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    Well, the price is only $4,000.00 for a polo shirt. Not bad. The problem is that they have to be dry cleaned and that would break the bank. :)


    shirtcopy.jpg
     
  5. Selftest

    Selftest Bellingham, WA Member

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    I'll give you an honest answer here...


    Body armor can be a pain. I have worn two types, both IIIA. One felt like wearing a mattress. It was hot, bulky, everyone knew I had it on (didn't care, it was my job) and it got a little uncomfortable over 12 hours of use 4 days a week. The second type, while thinner, still experienced most of these symptoms. It wasn't bulky, it wasn't super uncomfortable, and it wasn't very heavy... But it traps heat and moisture like nobody's business. You end up smelling like a locker room if you don't wash the carrier every single day. This is a royal PITA. You also have to wipe down the panels themselves, as they are usally coated in a vinyl-like substance that just stays wet and smelly.

    Also, you do funny things that you don't realize when you where vests. All my collared undershirts were always stretched out because I would lift them away from my skin when it got too hot, just to get some airflow.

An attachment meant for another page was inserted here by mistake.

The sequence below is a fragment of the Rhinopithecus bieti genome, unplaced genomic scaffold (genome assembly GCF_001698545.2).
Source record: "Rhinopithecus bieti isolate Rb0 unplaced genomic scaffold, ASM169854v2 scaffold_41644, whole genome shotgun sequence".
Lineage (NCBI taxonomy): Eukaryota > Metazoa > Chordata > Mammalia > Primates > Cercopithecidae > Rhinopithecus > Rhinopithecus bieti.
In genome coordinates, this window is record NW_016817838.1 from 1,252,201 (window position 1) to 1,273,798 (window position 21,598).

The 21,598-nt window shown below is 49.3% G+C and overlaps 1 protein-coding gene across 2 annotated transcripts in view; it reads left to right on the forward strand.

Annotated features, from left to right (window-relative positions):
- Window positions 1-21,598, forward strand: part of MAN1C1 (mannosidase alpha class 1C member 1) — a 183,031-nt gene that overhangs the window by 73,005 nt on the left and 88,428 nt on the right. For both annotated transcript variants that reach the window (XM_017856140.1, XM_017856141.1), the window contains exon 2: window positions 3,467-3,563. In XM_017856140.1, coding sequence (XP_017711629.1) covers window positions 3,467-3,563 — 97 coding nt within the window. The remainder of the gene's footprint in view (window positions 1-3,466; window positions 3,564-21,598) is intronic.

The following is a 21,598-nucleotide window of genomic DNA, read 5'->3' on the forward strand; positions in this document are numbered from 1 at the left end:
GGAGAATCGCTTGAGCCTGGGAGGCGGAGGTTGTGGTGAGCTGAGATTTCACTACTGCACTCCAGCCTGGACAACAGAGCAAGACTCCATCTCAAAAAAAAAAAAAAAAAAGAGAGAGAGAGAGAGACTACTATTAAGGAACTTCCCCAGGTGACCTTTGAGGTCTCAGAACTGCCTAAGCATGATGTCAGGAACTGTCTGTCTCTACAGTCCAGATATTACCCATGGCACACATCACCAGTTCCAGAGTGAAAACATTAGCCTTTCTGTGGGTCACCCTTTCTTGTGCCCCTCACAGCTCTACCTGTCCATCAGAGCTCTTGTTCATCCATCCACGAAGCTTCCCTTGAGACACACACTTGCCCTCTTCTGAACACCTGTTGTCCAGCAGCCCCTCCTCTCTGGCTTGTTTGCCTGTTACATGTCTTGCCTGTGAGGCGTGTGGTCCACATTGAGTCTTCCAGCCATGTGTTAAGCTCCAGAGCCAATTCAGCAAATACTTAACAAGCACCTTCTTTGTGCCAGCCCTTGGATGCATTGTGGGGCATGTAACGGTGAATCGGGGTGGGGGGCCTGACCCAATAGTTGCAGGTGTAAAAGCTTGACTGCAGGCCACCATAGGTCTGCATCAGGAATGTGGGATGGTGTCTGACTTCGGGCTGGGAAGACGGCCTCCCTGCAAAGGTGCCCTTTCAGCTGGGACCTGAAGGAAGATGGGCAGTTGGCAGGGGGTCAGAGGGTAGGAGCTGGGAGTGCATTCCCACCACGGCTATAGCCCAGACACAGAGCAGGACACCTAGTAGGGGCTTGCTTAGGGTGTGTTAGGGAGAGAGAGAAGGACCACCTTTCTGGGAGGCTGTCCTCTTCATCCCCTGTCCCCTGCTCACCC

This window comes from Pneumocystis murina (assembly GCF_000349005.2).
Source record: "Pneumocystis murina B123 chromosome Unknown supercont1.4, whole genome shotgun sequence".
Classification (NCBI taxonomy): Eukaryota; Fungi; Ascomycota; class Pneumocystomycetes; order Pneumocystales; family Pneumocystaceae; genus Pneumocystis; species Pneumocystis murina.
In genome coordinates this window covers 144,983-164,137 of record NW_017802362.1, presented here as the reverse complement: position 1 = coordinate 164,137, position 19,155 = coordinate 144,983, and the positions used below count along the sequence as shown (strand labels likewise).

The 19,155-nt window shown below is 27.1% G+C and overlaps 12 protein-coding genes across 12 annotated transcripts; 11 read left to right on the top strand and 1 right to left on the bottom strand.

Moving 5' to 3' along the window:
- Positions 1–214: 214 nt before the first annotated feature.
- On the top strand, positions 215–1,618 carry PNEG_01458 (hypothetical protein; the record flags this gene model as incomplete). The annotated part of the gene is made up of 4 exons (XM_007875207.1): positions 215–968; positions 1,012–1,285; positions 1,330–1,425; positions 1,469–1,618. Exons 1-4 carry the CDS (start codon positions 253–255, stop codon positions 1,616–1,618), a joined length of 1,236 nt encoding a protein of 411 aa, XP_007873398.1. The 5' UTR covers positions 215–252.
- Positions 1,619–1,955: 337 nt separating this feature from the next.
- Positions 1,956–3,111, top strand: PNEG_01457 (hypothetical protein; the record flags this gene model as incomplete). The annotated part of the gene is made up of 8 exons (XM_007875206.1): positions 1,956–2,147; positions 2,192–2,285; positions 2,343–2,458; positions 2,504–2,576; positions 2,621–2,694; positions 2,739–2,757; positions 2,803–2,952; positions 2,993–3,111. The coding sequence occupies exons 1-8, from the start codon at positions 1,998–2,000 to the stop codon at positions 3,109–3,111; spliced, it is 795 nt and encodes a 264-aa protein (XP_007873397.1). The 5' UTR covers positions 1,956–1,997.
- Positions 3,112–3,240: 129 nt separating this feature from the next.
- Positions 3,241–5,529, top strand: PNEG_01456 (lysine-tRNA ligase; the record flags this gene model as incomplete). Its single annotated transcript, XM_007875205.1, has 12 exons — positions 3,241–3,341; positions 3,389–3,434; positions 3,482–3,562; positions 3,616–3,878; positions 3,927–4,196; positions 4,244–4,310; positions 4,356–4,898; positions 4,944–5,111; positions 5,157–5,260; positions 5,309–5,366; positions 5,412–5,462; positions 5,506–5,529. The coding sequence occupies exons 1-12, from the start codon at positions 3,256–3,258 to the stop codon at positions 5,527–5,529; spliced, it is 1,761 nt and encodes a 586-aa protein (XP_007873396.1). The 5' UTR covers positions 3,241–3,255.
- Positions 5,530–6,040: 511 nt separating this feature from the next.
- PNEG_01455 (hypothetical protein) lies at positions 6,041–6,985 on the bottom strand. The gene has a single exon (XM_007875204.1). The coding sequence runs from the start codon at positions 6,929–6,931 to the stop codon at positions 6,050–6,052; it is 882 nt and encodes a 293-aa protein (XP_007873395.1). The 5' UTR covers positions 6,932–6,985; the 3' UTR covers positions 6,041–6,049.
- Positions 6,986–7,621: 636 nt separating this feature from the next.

Honestly, though, you really only notice it on hot days. Cold days, it's kind of nice, it keeps your core pretty warm.

    That being said... I don't think I, personally, would ever wear it outside of a uniform/range/training type of environment. And if I did, I would get the highest level of protection, because IIA is really just as uncomfortable as IIIA.

    Look at Second Chance, Extreme, and some of the Galls low-profile stuff is pretty nice.
     
  6. clearconscience

    clearconscience Vancouver, WA Well-Known Member

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    We use Grainger for parts and supplies at work and for some reason looked up body armor and they have body armor and trauma plates.
     
  7. clearconscience

    clearconscience Vancouver, WA Well-Known Member

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    We use Grainger for parts and supplies at work and for some reason looked up body armor and they have body armor and trauma plates.

    I was tempted to order some and see if corp approved.
     
  8. wakejoe

    wakejoe Beaverton, OR Well-Known Member

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    Second Chance was recently in a lawsuit with the government for not being as strong as they rated themselves or something like that.

    I wear a concealable plate carrier, with two large plates front and back. I can wear this under anything (Sweatshirt, leather jacket..), but when "SHTF" I can throw on a lightweight molle vest over the top of it.